the Chattachoochee, warning me not to fight with the river behind us, and against crossing it, and previously he urged me not to allow Sherman to detach to Grant's aid. General Bragg passed some ten hours with me just before I was relieved and gave me the impression that his visit to the army was casual. He being on his way further West to endeavor to get us reinforcements from Kirby, Smith and Lee. I thought him satisfied with the state of things, but not so with that in Virginia. He assured me that he had always maintained in Richmond that Sherman's army was stronger than Grant's. He said nothing of the intention to relieve me, but talked with General Hood on the subject, as I learned after my removal.
This text is part of:
Table of Contents:
Southern Historical Society Papers.
Sunday , July 31 , 1864 .
Sketch of Thomas F. Marshall .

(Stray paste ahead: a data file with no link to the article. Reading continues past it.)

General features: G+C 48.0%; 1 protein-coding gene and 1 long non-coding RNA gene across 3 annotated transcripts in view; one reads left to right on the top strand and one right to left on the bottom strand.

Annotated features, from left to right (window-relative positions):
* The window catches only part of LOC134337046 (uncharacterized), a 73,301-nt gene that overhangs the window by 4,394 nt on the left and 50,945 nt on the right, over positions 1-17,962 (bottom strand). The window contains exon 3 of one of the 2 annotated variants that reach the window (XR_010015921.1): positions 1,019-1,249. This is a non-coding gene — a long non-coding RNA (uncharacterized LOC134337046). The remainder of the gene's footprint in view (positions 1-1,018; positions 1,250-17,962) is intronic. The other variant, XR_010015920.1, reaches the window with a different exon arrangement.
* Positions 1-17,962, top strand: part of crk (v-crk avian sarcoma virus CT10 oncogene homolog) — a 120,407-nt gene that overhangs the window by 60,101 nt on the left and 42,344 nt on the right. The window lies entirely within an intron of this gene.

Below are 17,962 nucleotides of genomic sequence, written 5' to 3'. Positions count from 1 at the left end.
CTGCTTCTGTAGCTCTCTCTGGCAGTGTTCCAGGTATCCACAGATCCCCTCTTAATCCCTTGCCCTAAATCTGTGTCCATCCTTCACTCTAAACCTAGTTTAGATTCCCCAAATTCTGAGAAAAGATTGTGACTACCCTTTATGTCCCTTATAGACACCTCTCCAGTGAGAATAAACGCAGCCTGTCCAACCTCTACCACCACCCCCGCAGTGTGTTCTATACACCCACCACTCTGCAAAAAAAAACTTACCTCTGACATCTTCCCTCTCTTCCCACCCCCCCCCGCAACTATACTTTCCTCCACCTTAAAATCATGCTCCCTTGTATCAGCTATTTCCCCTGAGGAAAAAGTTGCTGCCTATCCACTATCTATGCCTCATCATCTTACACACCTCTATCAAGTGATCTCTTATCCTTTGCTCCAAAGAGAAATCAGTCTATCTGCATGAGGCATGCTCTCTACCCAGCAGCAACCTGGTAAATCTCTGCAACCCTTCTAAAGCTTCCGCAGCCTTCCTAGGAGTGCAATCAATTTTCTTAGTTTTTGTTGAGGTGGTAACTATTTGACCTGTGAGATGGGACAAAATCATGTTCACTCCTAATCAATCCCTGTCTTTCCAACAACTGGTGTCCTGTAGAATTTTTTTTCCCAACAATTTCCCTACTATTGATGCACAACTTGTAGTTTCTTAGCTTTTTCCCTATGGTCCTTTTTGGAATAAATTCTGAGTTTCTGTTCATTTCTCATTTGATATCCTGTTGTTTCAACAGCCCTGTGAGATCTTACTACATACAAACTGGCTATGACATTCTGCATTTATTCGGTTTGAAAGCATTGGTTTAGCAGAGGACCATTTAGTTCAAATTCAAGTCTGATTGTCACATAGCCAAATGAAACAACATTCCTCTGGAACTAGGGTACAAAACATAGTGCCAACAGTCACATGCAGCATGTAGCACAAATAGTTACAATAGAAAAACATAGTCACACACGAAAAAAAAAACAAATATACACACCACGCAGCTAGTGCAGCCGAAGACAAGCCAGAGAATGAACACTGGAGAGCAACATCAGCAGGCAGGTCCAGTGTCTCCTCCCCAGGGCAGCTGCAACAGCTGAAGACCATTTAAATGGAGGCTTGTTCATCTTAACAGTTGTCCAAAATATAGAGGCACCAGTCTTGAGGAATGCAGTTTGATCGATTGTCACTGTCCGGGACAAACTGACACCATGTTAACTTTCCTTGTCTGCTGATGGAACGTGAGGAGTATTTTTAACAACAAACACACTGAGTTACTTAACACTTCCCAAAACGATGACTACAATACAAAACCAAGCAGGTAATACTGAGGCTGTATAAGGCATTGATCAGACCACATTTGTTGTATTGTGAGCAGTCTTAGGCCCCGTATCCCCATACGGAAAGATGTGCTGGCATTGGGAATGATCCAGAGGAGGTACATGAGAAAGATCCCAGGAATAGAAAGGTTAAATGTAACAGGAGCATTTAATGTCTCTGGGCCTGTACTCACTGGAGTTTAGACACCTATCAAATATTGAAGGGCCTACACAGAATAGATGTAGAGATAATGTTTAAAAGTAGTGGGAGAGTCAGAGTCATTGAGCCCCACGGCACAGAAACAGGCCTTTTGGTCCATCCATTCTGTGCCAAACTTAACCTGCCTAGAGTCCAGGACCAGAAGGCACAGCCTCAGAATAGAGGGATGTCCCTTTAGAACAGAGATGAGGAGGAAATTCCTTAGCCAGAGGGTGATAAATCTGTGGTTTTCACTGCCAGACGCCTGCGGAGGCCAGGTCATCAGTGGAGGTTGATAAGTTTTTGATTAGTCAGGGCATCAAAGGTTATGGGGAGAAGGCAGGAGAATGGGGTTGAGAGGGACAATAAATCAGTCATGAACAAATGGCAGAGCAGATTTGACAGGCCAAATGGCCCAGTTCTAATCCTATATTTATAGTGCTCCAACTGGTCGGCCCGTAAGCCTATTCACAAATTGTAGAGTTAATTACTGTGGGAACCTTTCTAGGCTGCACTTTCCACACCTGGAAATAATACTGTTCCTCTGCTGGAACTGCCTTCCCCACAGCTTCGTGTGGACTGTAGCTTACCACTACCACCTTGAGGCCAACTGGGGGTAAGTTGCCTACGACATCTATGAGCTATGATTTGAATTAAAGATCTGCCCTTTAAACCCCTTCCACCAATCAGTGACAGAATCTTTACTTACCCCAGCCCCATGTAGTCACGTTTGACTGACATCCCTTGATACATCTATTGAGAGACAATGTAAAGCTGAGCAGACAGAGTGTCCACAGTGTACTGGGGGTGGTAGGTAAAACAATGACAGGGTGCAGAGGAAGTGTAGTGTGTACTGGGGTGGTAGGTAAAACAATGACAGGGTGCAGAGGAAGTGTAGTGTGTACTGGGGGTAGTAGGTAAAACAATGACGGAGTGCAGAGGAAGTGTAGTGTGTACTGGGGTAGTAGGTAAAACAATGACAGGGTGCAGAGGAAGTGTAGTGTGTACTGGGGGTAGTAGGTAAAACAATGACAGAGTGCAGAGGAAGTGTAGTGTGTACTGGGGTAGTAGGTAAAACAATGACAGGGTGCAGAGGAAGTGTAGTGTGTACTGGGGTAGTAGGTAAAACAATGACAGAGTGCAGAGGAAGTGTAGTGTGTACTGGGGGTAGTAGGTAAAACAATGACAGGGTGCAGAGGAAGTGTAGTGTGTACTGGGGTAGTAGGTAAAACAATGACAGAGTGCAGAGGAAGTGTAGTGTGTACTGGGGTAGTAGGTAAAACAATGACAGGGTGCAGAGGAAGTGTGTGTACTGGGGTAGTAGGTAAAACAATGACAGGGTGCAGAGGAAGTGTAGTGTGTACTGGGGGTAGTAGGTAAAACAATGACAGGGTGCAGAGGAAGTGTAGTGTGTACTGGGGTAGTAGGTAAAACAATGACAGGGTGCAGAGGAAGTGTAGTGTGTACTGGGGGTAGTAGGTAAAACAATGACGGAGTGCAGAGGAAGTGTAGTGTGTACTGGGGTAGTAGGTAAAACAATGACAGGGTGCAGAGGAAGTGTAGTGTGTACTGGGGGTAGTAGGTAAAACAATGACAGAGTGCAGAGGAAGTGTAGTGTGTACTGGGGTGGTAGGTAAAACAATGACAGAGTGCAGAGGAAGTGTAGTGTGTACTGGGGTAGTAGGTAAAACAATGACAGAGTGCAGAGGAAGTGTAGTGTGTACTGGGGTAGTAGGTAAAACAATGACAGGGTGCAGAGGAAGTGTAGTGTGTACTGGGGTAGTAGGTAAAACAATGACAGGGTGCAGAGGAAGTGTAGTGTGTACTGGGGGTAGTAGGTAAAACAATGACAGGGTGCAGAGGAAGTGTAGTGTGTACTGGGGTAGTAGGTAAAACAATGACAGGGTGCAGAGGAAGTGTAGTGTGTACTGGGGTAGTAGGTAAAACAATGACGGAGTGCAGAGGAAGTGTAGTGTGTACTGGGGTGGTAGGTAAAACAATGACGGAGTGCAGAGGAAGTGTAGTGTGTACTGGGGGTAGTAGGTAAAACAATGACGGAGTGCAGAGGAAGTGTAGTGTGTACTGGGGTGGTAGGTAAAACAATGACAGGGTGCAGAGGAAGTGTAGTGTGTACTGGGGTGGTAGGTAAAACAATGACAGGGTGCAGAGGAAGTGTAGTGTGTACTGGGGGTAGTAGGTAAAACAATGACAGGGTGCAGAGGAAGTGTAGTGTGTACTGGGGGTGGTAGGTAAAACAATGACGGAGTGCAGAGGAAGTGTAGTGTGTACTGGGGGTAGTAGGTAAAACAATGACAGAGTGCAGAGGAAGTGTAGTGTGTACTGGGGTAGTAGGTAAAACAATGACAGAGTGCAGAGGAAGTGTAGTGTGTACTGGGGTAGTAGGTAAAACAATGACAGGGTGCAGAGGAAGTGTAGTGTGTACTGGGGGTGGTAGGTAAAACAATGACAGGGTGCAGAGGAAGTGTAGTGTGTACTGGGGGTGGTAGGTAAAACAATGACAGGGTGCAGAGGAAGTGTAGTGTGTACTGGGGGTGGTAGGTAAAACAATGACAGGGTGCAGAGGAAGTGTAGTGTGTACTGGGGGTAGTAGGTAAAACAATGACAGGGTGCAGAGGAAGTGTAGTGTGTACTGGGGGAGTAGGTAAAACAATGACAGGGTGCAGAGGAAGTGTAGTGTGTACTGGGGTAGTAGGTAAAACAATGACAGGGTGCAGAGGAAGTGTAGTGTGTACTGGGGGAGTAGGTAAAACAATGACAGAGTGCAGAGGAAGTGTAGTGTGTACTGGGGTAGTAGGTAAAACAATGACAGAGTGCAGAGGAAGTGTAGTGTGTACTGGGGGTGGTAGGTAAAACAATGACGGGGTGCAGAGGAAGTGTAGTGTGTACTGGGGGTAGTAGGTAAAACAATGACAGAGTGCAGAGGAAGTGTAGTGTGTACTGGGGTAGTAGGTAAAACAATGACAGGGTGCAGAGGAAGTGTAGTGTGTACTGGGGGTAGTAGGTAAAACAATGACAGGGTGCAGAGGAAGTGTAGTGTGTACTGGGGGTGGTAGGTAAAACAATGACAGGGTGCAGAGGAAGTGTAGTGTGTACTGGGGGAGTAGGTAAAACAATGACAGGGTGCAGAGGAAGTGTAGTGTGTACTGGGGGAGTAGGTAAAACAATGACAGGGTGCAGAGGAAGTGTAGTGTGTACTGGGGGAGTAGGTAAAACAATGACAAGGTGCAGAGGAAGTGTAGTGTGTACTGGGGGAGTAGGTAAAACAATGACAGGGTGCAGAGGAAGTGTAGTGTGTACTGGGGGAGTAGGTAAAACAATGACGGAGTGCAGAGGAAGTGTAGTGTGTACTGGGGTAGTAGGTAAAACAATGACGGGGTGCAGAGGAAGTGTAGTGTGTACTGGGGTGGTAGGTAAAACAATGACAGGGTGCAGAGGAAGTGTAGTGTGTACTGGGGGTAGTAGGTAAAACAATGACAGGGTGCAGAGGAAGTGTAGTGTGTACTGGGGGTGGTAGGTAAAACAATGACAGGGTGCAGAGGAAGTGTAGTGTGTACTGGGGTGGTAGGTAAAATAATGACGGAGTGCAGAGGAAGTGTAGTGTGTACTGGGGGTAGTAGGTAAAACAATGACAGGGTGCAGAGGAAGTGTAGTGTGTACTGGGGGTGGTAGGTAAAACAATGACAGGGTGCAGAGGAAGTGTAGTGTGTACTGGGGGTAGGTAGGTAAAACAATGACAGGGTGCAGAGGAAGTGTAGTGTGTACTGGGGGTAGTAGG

The truth of history.
Memorial services in Memphis Tenn. , March 31 , 1891 .
General P. R. Cleburne . Dedication of a monument to his memory at Helena, Arkansas , May 10th , 1891 .
The women of the South .
United Confederate Veterans .
General Walthall 's Address.
The Southern soldier as a citizen in peace.
General Junius Daniel . an Address delivered before the Ladies ' Memorial Association, in Raleigh , N. C, May 10th , 1888 .
Picked up a tract.
Monument to the Confederate dead at Fredericksburg, Virginia , unveiled June 10 , 1891 .
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